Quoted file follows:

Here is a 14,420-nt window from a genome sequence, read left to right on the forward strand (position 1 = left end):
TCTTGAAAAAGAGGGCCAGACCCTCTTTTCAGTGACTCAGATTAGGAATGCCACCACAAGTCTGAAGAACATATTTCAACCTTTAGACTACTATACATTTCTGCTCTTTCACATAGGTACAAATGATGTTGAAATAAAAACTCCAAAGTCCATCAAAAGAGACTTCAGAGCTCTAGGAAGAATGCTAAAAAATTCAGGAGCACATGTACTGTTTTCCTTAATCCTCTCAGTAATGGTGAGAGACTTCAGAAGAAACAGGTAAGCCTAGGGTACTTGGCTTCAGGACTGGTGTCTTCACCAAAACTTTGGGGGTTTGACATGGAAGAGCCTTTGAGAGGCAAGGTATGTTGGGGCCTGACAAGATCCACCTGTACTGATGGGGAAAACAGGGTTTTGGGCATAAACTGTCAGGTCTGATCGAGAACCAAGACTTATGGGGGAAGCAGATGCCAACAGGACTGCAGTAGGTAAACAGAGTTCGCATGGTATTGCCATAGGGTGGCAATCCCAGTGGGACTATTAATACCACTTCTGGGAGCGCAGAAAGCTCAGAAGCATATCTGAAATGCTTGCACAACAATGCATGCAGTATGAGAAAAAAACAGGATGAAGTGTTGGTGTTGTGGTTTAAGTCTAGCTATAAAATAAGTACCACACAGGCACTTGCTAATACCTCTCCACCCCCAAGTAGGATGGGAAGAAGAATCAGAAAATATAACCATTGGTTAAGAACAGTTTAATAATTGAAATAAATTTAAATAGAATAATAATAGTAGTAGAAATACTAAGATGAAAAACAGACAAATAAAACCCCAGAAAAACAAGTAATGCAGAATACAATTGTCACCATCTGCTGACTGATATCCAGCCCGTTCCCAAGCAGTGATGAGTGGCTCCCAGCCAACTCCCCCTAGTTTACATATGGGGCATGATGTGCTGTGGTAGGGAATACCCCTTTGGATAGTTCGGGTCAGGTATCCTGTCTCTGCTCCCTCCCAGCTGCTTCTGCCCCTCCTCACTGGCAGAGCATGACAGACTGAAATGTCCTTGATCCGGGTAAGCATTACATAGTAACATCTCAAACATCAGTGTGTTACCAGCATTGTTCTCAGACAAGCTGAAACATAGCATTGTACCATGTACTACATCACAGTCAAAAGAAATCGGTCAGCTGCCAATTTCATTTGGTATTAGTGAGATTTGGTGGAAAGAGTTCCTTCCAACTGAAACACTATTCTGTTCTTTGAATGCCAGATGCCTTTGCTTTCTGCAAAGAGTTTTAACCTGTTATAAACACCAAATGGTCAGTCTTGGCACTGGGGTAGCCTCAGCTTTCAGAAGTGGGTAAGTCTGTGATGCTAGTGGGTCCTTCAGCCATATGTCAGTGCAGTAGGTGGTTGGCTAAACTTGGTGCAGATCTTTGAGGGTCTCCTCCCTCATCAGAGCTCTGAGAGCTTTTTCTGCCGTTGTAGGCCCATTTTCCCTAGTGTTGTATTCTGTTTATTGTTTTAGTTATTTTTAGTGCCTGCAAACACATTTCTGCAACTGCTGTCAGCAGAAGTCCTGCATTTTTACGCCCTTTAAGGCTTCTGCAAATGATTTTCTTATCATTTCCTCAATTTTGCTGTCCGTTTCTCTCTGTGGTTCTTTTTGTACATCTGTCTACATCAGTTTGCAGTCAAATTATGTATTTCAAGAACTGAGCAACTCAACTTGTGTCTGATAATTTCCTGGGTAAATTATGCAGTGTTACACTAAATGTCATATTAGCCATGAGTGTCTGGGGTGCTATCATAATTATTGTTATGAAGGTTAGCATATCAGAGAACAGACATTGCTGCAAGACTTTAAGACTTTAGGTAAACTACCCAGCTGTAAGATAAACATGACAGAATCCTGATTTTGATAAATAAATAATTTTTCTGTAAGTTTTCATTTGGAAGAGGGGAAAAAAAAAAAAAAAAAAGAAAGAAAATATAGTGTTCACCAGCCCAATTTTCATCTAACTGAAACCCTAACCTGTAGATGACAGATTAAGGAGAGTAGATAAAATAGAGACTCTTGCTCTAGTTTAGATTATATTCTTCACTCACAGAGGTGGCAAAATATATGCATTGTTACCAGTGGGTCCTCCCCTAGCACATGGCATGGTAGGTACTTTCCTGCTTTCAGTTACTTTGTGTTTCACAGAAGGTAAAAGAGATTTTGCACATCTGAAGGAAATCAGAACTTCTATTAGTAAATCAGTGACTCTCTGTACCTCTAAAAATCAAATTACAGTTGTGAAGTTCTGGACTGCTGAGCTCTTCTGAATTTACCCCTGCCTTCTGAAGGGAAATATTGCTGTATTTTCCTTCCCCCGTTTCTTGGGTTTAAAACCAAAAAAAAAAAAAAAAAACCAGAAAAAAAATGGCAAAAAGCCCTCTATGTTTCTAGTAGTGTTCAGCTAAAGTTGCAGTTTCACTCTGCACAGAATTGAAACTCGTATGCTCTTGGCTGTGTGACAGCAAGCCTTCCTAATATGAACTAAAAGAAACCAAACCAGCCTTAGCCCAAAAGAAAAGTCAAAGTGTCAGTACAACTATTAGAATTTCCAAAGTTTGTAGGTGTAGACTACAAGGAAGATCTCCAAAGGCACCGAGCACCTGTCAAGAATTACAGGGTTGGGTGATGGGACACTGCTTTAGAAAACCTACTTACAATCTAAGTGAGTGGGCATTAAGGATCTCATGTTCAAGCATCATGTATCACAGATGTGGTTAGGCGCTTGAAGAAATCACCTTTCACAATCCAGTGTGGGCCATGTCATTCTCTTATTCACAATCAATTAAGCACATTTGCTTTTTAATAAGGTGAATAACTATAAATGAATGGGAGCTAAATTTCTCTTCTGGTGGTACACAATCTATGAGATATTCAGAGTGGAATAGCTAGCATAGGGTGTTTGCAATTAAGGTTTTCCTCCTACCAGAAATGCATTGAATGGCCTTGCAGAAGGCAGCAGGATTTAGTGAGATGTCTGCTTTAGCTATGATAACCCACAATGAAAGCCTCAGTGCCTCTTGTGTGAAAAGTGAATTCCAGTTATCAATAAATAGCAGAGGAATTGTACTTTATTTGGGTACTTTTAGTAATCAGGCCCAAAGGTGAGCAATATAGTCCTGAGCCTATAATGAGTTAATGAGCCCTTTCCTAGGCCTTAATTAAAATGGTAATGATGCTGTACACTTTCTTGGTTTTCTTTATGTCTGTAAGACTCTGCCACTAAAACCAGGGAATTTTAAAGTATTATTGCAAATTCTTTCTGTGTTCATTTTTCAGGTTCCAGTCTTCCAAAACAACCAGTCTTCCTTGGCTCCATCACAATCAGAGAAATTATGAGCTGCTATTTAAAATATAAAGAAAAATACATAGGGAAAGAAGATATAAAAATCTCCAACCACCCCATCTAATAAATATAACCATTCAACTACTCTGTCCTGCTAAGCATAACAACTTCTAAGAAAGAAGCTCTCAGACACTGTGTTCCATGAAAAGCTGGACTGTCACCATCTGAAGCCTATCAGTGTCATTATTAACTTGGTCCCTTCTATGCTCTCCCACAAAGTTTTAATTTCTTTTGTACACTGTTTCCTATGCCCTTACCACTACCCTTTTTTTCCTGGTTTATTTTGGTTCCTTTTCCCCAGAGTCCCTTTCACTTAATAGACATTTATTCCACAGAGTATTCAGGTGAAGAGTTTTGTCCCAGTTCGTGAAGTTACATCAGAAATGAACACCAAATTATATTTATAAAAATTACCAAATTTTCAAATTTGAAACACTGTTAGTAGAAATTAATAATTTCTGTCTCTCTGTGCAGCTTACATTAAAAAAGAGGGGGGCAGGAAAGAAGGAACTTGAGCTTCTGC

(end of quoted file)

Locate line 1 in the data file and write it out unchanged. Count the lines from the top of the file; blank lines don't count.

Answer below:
Here is a 14,420-nt window from a genome sequence, read left to right on the forward strand (position 1 = left end):